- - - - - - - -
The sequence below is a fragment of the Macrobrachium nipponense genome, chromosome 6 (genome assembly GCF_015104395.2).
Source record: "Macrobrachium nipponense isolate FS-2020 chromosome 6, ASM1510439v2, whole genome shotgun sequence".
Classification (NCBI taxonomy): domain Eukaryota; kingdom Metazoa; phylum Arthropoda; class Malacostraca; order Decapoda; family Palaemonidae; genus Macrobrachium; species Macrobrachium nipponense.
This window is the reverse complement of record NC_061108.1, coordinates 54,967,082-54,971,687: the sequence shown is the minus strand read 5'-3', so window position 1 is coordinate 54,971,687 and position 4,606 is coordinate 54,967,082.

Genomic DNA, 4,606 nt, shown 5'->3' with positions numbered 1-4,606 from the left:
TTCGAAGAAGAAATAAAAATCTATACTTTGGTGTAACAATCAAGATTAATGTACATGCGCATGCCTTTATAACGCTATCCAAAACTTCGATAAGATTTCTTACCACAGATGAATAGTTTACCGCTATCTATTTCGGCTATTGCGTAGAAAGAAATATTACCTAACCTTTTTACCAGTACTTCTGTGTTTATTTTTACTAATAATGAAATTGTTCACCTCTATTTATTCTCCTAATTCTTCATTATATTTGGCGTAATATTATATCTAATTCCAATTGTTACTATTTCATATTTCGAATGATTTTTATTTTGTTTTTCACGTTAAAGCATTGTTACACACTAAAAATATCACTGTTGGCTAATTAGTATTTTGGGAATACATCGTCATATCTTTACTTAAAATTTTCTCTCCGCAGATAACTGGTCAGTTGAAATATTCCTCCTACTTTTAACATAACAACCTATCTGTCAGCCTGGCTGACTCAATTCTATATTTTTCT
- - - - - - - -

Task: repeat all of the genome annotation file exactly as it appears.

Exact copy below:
The sequence below is a fragment of the Macrobrachium nipponense genome, chromosome 6 (genome assembly GCF_015104395.2).
Source record: "Macrobrachium nipponense isolate FS-2020 chromosome 6, ASM1510439v2, whole genome shotgun sequence".
Classification (NCBI taxonomy): domain Eukaryota; kingdom Metazoa; phylum Arthropoda; class Malacostraca; order Decapoda; family Palaemonidae; genus Macrobrachium; species Macrobrachium nipponense.
This window is the reverse complement of record NC_061108.1, coordinates 54,967,082-54,971,687: the sequence shown is the minus strand read 5'-3', so window position 1 is coordinate 54,971,687 and position 4,606 is coordinate 54,967,082.

Genomic DNA, 4,606 nt, shown 5'->3' with positions numbered 1-4,606 from the left:
TTCGAAGAAGAAATAAAAATCTATACTTTGGTGTAACAATCAAGATTAATGTACATGCGCATGCCTTTATAACGCTATCCAAAACTTCGATAAGATTTCTTACCACAGATGAATAGTTTACCGCTATCTATTTCGGCTATTGCGTAGAAAGAAATATTACCTAACCTTTTTACCAGTACTTCTGTGTTTATTTTTACTAATAATGAAATTGTTCACCTCTATTTATTCTCCTAATTCTTCATTATATTTGGCGTAATATTATATCTAATTCCAATTGTTACTATTTCATATTTCGAATGATTTTTATTTTGTTTTTCACGTTAAAGCATTGTTACACACTAAAAATATCACTGTTGGCTAATTAGTATTTTGGGAATACATCGTCATATCTTTACTTAAAATTTTCTCTCCGCAGATAACTGGTCAGTTGAAATATTCCTCCTACTTTTAACATAACAACCTATCTGTCAGCCTGGCTGACTCAATTCTATATTTTTCT